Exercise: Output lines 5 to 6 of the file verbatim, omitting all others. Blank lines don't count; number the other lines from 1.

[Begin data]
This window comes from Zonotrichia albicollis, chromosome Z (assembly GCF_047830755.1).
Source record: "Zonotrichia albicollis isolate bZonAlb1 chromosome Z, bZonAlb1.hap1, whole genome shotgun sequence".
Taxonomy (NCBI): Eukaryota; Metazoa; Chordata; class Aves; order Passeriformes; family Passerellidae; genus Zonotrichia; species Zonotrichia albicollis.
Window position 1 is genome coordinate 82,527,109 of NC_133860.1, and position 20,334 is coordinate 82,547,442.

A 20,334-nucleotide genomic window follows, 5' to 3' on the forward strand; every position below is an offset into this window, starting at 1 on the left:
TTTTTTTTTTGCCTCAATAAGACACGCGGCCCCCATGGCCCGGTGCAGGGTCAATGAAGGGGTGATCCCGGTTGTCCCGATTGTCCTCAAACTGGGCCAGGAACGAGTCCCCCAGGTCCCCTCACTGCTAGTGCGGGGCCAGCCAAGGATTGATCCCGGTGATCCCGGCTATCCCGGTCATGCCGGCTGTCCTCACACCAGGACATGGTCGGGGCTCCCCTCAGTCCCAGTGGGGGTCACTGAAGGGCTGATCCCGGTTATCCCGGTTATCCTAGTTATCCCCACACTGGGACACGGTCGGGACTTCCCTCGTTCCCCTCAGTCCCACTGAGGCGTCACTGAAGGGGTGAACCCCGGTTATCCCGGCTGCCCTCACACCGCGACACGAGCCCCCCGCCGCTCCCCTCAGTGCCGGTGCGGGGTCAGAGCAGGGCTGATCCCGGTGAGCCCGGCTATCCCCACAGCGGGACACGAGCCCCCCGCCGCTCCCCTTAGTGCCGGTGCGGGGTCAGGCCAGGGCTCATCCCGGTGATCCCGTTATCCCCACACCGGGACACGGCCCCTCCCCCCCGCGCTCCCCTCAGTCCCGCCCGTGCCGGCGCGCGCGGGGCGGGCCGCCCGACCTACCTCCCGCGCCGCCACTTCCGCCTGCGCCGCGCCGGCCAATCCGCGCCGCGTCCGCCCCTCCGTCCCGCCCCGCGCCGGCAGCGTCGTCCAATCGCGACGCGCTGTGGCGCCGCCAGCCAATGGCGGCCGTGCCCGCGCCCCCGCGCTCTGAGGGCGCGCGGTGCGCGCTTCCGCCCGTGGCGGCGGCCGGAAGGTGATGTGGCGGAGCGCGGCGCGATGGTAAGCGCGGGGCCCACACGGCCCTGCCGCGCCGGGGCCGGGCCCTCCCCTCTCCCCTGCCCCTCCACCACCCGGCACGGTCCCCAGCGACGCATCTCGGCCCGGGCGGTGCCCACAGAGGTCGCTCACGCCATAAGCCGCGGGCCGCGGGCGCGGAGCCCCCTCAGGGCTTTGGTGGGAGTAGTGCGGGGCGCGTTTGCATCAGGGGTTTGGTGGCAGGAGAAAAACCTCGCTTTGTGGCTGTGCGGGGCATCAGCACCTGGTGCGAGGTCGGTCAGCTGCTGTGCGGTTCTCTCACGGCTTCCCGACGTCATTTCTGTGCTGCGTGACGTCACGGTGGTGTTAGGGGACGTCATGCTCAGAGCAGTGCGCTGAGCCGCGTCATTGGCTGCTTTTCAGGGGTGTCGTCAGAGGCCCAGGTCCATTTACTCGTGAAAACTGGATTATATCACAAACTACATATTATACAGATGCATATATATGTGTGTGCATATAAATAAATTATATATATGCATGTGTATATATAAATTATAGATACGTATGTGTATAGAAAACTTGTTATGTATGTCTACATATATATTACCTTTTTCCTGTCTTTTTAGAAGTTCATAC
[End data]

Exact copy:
A 20,334-nucleotide genomic window follows, 5' to 3' on the forward strand; every position below is an offset into this window, starting at 1 on the left:
TTTTTTTTTTGCCTCAATAAGACACGCGGCCCCCATGGCCCGGTGCAGGGTCAATGAAGGGGTGATCCCGGTTGTCCCGATTGTCCTCAAACTGGGCCAGGAACGAGTCCCCCAGGTCCCCTCACTGCTAGTGCGGGGCCAGCCAAGGATTGATCCCGGTGATCCCGGCTATCCCGGTCATGCCGGCTGTCCTCACACCAGGACATGGTCGGGGCTCCCCTCAGTCCCAGTGGGGGTCACTGAAGGGCTGATCCCGGTTATCCCGGTTATCCTAGTTATCCCCACACTGGGACACGGTCGGGACTTCCCTCGTTCCCCTCAGTCCCACTGAGGCGTCACTGAAGGGGTGAACCCCGGTTATCCCGGCTGCCCTCACACCGCGACACGAGCCCCCCGCCGCTCCCCTCAGTGCCGGTGCGGGGTCAGAGCAGGGCTGATCCCGGTGAGCCCGGCTATCCCCACAGCGGGACACGAGCCCCCCGCCGCTCCCCTTAGTGCCGGTGCGGGGTCAGGCCAGGGCTCATCCCGGTGATCCCGTTATCCCCACACCGGGACACGGCCCCTCCCCCCCGCGCTCCCCTCAGTCCCGCCCGTGCCGGCGCGCGCGGGGCGGGCCGCCCGACCTACCTCCCGCGCCGCCACTTCCGCCTGCGCCGCGCCGGCCAATCCGCGCCGCGTCCGCCCCTCCGTCCCGCCCCGCGCCGGCAGCGTCGTCCAATCGCGACGCGCTGTGGCGCCGCCAGCCAATGGCGGCCGTGCCCGCGCCCCCGCGCTCTGAGGGCGCGCGGTGCGCGCTTCCGCCCGTGGCGGCGGCCGGAAGGTGATGTGGCGGAGCGCGGCGCGATGGTAAGCGCGGGGCCCACACGGCCCTGCCGCGCCGGGGCCGGGCCCTCCCCTCTCCCCTGCCCCTCCACCACCCGGCACGGTCCCCAGCGACGCATCTCGGCCCGGGCGGTGCCCACAGAGGTCGCTCACGCCATAAGCCGCGGGCCGCGGGCGCGGAGCCCCCTCAGGGCTTTGGTGGGAGTAGTGCGGGGCGCGTTTGCATCAGGGGTTTGGTGGCAGGAGAAAAACCTCGCTTTGTGGCTGTGCGGGGCATCAGCACCTGGTGCGAGGTCGGTCAGCTGCTGTGCGGTTCTCTCACGGCTTCCCGACGTCATTTCTGTGCTGCGTGACGTCACGGTGGTGTTAGGGGACGTCATGCTCAGAGCAGTGCGCTGAGCCGCGTCATTGGCTGCTTTTCAGGGGTGTCGTCAGAGGCCCAGGTCCATTTACTCGTGAAAACTGGATTATATCACAAACTACATATTATACAGATGCATATATATGTGTGTGCATATAAATAAATTATATATATGCATGTGTATATATAAATTATAGATACGTATGTGTATAGAAAACTTGTTATGTATGTCTACATATATATTACCTTTTTCCTGTCTTTTTAGAAGTTCATAC